What is the job of the business owner? In this installment three of four, we add to the tasks of the job described previously – especially in the areas of sales and finance.
In the last two installments we said that ownership is a passive verb. An owner has a right to a return on investment in both time and money. We found owning a business was much like owning a car – that it is limited in usefulness until someone drives the car. And we found that ownership is broader than the founder – that it extends to the entire business family who are stakeholders in these businesses regardless of whether they are stockholders. Most people confuse the title of owner with the function of the one person who runs the business – the function of General Manager. And, the job of the General Manager is to make and meet all budgets, report to stakeholders on the progress of the business and to maintain organization discipline and oversight. We also find that this function is only a part-time function in most of our shops. But, this isn’t the complete story. There are other roles held by the General Manager like recruiting and retaining workers; selling; negotiating price; and finance. Let’s review them to help round out our picture of the function of the General Manager.
Role in Recruiting and Retention of Workers
At the highest level of the business is the requirement to recruit and retain workers. I put this at the top simply because it is usually the owner who chases off good workers and creating the need to recruit in the first place.
An owner in the Midwest obtained sales training for his CSR’s and then asked one of them to do part-time outside sales which she was eager to do. To cover the CSR’s absence, the owner had the bookkeeper, who was untrained in CSR things, to fill in.
The bookkeeper did some light stuff like answering the telephone, but stacked up all the heavy lifting (estimates, orders, etc.) until the CSR returned. The CSR found herself not only doing outside sales, but doing her original job as well but in less time.
It didn’t take long for the CSR to find reasons not to go out which didn’t make the general manager happy, so he puts pressure on her to get out the door. The CSR felt like the old saying, “no good deed goes unpunished,” interviewed for another job where they “really wanted me,” and quit.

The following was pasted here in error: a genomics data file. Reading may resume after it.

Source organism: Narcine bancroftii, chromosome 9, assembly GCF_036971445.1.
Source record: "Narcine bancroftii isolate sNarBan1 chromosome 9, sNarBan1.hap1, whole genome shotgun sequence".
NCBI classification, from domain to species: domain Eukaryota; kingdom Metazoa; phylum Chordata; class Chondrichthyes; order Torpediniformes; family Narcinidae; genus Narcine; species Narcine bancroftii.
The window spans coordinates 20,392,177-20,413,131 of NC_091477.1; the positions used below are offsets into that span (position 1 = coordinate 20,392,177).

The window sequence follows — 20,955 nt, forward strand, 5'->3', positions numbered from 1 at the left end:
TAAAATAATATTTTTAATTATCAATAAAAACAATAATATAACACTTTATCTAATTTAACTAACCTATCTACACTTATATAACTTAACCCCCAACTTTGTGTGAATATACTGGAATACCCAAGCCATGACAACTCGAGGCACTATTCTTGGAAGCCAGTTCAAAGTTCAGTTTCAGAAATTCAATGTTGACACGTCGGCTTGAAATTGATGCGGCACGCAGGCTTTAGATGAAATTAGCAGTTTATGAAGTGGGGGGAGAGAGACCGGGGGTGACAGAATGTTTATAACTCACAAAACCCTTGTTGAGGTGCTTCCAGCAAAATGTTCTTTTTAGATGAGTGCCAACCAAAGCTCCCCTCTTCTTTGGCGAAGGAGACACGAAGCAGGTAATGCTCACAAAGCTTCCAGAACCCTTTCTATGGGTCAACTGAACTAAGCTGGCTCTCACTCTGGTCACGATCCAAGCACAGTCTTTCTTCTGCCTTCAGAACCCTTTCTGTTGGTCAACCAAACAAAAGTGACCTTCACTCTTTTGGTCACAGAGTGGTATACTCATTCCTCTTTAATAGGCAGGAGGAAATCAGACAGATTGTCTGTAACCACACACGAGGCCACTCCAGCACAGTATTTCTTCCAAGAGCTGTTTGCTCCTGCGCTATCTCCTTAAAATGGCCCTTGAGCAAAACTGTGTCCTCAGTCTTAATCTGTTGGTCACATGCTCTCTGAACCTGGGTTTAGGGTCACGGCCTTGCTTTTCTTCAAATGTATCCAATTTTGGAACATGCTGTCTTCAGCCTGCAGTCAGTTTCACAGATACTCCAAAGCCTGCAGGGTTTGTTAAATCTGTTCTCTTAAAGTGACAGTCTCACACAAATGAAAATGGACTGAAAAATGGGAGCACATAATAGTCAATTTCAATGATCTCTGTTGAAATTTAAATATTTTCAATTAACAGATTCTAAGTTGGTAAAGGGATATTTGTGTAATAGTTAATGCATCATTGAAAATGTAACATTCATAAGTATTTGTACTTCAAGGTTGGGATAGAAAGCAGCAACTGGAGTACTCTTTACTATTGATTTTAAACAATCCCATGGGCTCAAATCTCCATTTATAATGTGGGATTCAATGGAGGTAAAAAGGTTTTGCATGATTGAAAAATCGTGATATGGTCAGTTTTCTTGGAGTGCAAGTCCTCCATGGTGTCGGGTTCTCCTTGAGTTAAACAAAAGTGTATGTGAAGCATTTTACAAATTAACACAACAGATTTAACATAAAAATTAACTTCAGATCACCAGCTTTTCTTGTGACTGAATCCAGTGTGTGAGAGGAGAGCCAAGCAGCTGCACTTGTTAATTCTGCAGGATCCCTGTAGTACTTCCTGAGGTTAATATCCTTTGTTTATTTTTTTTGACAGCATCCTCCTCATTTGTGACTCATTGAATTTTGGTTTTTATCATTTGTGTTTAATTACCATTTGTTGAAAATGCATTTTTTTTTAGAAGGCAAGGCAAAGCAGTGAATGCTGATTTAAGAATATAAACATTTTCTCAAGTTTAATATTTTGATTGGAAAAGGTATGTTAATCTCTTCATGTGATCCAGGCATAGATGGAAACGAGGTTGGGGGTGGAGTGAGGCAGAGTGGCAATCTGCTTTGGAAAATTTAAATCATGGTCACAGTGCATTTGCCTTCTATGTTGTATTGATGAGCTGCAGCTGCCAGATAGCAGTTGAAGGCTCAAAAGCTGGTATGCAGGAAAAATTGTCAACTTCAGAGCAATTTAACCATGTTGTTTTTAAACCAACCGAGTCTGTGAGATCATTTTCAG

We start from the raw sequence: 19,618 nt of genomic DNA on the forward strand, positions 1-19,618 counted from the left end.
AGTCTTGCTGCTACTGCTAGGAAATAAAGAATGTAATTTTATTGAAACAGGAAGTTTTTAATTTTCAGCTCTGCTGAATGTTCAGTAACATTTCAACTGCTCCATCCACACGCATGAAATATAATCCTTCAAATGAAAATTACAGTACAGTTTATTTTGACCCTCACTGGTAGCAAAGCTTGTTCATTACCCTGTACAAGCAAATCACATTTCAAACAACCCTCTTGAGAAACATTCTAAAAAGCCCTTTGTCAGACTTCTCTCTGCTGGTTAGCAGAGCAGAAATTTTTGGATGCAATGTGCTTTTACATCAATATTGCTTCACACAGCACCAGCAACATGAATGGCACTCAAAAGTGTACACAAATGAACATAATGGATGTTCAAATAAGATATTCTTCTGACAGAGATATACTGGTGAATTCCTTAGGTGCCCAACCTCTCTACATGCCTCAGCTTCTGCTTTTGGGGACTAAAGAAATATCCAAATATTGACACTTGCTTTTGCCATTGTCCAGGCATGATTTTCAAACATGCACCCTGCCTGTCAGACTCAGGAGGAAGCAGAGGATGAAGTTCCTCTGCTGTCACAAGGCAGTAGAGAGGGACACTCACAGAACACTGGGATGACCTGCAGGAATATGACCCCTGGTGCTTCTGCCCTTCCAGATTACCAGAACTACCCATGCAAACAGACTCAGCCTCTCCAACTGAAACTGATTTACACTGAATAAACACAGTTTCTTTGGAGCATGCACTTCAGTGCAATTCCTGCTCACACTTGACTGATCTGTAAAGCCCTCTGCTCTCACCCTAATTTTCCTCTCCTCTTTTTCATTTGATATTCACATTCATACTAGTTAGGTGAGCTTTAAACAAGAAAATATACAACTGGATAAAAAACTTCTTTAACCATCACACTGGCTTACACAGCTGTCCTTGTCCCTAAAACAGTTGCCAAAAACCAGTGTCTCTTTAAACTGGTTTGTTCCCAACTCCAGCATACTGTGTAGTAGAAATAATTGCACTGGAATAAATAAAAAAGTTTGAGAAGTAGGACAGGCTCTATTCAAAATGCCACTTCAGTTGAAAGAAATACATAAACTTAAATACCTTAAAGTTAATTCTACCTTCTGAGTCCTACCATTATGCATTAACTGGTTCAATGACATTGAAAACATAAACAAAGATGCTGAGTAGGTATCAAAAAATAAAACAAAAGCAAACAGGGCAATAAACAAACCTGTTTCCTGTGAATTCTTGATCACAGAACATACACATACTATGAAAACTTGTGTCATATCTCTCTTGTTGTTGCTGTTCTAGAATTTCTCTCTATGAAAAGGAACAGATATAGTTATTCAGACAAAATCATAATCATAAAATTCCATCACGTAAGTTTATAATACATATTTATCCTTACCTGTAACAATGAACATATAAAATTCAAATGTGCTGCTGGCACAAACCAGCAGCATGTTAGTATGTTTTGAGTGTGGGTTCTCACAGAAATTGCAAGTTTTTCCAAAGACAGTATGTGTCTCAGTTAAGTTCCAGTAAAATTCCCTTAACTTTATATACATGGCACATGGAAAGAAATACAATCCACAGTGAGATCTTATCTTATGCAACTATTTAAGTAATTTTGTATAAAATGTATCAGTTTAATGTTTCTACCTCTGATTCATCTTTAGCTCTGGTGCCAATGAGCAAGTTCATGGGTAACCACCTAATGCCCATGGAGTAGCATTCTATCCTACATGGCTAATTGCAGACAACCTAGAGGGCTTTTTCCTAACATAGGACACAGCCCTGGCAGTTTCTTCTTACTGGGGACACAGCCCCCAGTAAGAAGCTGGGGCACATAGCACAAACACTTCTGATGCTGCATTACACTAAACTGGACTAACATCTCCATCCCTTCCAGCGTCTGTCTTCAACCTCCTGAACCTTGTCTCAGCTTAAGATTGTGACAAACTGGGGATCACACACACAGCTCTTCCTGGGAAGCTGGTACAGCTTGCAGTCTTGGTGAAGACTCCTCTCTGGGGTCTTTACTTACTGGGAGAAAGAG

There are a lot of ways that owners run workers off. Most aren’t because the owner cusses, yells and screams although I see that. Mostly it’s subtle but sometimes not.
Sometimes owners allow one person to repeat bad behavior to the detriment of others. I know of one who put up with a worker smoking pot in the delivery van. He didn’t do anything about it but expected everyone else to follow the rules. They didn’t. Imagine that.
Sometimes we don’t talk to a worker for six weeks because they actually took off some well-earned vacation days. Sometimes we hire a new worker and then expecting them to learn through osmosis – and then coping an attitude when they make a mistake.
There are so many examples but it is best summed up with this one: employee left a $15 an hour job for one paying $10 an hour. Owner questioned him and he said, “It’s just that $15 isn’t enough to put up with you.”
So, retention of workers is right up there with the recruitment of workers. As for recruiting workers, I’ll be publishing more on that soon. Just understand that recruiting workers is a campaign and you have to spend real time on it. You just don’t put out an online ad and expect the perfect person to walk in the door.
The General Manager’s Role in Sales
The general manager plans and oversees the company’s sales and marketing. This also is at the highest level of the organization since, as we have mentioned before, the businesses’ business is to find and keep customers (Al Rises in “Focus”). But let’s get specific.